Yesterday I was transcribing a document for the current ProGen Study Group assignment. The document I chose was an automobile operator’s license for my paternal grandmother, Hannah Riley Tucker.
My grandfather, Andrew Charles Tucker, was a carpenter by trade and was called to serve a labor mission for The Church of Jesus Christ of Latter-Day Saints. His task was to help build the dormitories for the Church College of Hawaii (later renamed to BYU-Hawaii). So my grandparents and their youngest daughter moved from Utah to Hawaii in the early 1960s.
Now back to the driver’s license. In my effort to transcribe every last word on the document, I noticed a logo at the bottom of the page. The last line was “PD-70″, the logo, and then “14″. On the logo, I could make out the words “Union Label” and “Honolulu”. By scanning the logo at 9600 dpi, I could begin to read the final word on the logo:
The word “Typographical” is partially obscured by the sweeping signature of the Examiner of Chauffeurs.
As soon as I read “Union Label”, then a jingle emerged from my pre-teen memories:
“Look for the Union Label when you are buying …”
A few quick searches on the internet turned up the complete words to the song as well as this 1981 TV commercial:
Another search lead me to the Honolulu Typographical Union contact information.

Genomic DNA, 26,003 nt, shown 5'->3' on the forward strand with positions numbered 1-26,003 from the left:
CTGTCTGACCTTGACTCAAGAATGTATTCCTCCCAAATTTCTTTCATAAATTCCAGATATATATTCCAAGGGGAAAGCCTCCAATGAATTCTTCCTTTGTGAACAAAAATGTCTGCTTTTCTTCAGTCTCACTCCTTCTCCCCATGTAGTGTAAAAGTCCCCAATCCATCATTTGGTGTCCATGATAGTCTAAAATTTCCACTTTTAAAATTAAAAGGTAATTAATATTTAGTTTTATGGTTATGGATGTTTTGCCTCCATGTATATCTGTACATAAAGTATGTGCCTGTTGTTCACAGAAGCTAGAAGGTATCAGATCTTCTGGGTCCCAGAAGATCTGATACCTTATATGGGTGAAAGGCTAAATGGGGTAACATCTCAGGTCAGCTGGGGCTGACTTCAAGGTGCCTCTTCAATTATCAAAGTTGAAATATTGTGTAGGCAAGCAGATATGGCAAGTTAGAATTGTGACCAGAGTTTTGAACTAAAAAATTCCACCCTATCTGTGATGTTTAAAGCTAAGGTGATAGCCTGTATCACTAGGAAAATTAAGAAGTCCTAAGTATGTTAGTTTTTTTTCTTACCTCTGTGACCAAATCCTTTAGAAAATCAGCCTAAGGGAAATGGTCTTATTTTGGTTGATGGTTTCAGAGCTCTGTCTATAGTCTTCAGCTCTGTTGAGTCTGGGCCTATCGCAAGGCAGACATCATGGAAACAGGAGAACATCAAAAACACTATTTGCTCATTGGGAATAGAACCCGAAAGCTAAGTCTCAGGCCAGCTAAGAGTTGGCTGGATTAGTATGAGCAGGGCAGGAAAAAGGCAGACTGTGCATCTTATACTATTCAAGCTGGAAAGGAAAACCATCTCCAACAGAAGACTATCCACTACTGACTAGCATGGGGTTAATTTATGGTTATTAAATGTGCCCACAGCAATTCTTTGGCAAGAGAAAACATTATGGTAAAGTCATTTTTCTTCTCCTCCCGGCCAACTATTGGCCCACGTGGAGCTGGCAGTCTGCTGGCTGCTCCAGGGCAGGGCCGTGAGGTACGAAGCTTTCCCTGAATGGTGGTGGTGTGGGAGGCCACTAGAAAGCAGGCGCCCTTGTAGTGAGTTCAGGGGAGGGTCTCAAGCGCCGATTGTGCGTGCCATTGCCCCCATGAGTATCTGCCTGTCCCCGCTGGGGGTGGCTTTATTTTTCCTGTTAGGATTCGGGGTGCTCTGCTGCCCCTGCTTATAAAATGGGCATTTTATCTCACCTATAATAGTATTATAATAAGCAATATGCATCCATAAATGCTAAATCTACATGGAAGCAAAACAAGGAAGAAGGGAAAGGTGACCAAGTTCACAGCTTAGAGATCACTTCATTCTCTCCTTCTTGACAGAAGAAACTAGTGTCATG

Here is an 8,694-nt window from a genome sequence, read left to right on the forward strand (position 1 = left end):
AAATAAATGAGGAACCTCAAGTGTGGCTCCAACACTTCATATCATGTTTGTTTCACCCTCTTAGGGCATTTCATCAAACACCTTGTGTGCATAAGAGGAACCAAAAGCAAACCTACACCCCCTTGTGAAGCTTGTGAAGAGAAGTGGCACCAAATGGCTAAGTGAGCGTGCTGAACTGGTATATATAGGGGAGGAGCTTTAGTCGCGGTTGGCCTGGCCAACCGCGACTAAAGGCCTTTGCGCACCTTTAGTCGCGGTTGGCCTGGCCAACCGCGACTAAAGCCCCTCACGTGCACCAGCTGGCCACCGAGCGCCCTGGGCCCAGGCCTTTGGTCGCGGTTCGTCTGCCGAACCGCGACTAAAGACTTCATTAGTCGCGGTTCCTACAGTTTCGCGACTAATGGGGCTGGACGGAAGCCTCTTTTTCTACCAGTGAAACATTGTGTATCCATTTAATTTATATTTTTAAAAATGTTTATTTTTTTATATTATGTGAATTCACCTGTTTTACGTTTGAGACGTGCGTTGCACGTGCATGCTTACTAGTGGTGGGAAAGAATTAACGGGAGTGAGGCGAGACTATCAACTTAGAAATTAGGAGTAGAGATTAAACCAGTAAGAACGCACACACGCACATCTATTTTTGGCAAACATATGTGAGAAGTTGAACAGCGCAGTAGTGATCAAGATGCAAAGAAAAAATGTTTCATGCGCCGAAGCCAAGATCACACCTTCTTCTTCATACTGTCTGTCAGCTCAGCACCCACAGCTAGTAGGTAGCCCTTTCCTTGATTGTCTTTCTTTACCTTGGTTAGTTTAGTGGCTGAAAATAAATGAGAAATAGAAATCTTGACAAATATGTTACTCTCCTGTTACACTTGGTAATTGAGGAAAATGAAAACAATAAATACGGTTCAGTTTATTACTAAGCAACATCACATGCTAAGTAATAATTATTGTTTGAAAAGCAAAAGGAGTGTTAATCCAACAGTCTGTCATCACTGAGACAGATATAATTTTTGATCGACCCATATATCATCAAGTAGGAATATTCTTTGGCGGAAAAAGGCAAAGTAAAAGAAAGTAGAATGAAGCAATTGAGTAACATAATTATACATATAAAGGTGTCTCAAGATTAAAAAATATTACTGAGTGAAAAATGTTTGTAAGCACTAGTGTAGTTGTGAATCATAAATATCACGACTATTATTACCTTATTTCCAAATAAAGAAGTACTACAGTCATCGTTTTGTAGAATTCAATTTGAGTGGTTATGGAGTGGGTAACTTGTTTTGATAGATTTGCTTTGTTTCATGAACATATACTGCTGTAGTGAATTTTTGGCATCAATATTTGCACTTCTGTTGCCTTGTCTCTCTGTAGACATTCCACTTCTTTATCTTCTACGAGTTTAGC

This made me wonder what unions might my ancestors have belonged.
Then I remembered that included in the artifacts I inherited from my grandfather’s estate were two small books he used to keep tract of his union dues. These books contain some good information including his birth date, union number and location, member initiation date (28 Aug 1942), social security number, and home address. What follows are pages for each year with a line for each month to record paid dues. Written or stamped is the amount paid, payment date, and secretary’s name. Interestingly, in 1961 dues were $3.00 per month and by 1972 then had increased to $14.00 per month.
Inside the book, you will find the label for the United Brotherhood of Carpenters and Joiners of America:
What other records were kept by unions or their members? What occupations had unions and when?
These might be some questions to consider when researching your ancestors.
And just maybe you will sing slightly different words to the familiar tune:
Look for the union label
when you are researching your family tree.
Remember somewhere a source is waiting,
To be discovered that will help us, solve a mystery.
The work is hard, but who’s complaining?
Thanks to our ancestors, we’re living today!
So always look for the union label,
It might surprise you all that you’ll learn today!
Bonus points to anyone who can tell me what “PD-70″ and “14″ might mean at the bottom of the Hawaii driver’s license.